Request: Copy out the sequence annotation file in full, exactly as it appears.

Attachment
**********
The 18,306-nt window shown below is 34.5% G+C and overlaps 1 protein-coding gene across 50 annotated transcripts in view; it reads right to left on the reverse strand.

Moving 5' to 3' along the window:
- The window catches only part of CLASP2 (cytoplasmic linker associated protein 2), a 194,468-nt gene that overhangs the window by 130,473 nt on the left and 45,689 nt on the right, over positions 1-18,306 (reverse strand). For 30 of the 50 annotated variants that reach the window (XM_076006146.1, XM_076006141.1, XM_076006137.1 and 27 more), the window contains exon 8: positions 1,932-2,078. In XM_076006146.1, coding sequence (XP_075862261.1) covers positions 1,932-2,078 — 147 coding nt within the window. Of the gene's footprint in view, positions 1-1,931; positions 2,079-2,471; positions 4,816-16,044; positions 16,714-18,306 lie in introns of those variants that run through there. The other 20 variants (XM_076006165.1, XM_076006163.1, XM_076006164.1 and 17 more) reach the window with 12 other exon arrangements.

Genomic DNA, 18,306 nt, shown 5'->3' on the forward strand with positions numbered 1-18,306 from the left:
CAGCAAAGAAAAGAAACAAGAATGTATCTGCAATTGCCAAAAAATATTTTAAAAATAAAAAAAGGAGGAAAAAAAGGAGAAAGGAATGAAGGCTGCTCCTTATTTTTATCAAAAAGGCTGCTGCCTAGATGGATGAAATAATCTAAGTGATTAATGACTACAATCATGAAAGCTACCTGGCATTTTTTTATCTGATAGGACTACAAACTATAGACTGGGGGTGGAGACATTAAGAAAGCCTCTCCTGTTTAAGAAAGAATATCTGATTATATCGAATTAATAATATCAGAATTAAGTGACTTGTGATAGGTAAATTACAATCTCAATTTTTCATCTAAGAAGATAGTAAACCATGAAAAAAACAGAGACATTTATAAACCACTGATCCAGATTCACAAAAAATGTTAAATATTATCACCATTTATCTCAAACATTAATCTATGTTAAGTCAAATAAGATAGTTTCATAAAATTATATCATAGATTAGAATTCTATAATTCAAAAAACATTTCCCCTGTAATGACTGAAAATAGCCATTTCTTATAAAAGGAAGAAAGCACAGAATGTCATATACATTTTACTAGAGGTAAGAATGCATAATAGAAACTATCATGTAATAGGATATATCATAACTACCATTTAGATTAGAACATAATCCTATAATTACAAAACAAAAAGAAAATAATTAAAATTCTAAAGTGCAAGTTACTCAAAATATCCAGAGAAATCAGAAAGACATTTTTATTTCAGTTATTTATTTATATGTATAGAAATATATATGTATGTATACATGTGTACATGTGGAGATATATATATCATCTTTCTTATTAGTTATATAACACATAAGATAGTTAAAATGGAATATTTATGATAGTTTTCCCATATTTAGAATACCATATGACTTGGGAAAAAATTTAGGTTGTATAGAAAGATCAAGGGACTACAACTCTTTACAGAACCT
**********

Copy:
The 18,306-nt window shown below is 34.5% G+C and overlaps 1 protein-coding gene across 50 annotated transcripts in view; it reads right to left on the reverse strand.

Moving 5' to 3' along the window:
- The window catches only part of CLASP2 (cytoplasmic linker associated protein 2), a 194,468-nt gene that overhangs the window by 130,473 nt on the left and 45,689 nt on the right, over positions 1-18,306 (reverse strand). For 30 of the 50 annotated variants that reach the window (XM_076006146.1, XM_076006141.1, XM_076006137.1 and 27 more), the window contains exon 8: positions 1,932-2,078. In XM_076006146.1, coding sequence (XP_075862261.1) covers positions 1,932-2,078 — 147 coding nt within the window. Of the gene's footprint in view, positions 1-1,931; positions 2,079-2,471; positions 4,816-16,044; positions 16,714-18,306 lie in introns of those variants that run through there. The other 20 variants (XM_076006165.1, XM_076006163.1, XM_076006164.1 and 17 more) reach the window with 12 other exon arrangements.

Genomic DNA, 18,306 nt, shown 5'->3' on the forward strand with positions numbered 1-18,306 from the left:
CAGCAAAGAAAAGAAACAAGAATGTATCTGCAATTGCCAAAAAATATTTTAAAAATAAAAAAAGGAGGAAAAAAAGGAGAAAGGAATGAAGGCTGCTCCTTATTTTTATCAAAAAGGCTGCTGCCTAGATGGATGAAATAATCTAAGTGATTAATGACTACAATCATGAAAGCTACCTGGCATTTTTTTATCTGATAGGACTACAAACTATAGACTGGGGGTGGAGACATTAAGAAAGCCTCTCCTGTTTAAGAAAGAATATCTGATTATATCGAATTAATAATATCAGAATTAAGTGACTTGTGATAGGTAAATTACAATCTCAATTTTTCATCTAAGAAGATAGTAAACCATGAAAAAAACAGAGACATTTATAAACCACTGATCCAGATTCACAAAAAATGTTAAATATTATCACCATTTATCTCAAACATTAATCTATGTTAAGTCAAATAAGATAGTTTCATAAAATTATATCATAGATTAGAATTCTATAATTCAAAAAACATTTCCCCTGTAATGACTGAAAATAGCCATTTCTTATAAAAGGAAGAAAGCACAGAATGTCATATACATTTTACTAGAGGTAAGAATGCATAATAGAAACTATCATGTAATAGGATATATCATAACTACCATTTAGATTAGAACATAATCCTATAATTACAAAACAAAAAGAAAATAATTAAAATTCTAAAGTGCAAGTTACTCAAAATATCCAGAGAAATCAGAAAGACATTTTTATTTCAGTTATTTATTTATATGTATAGAAATATATATGTATGTATACATGTGTACATGTGGAGATATATATATCATCTTTCTTATTAGTTATATAACACATAAGATAGTTAAAATGGAATATTTATGATAGTTTTCCCATATTTAGAATACCATATGACTTGGGAAAAAATTTAGGTTGTATAGAAAGATCAAGGGACTACAACTCTTTACAGAACCT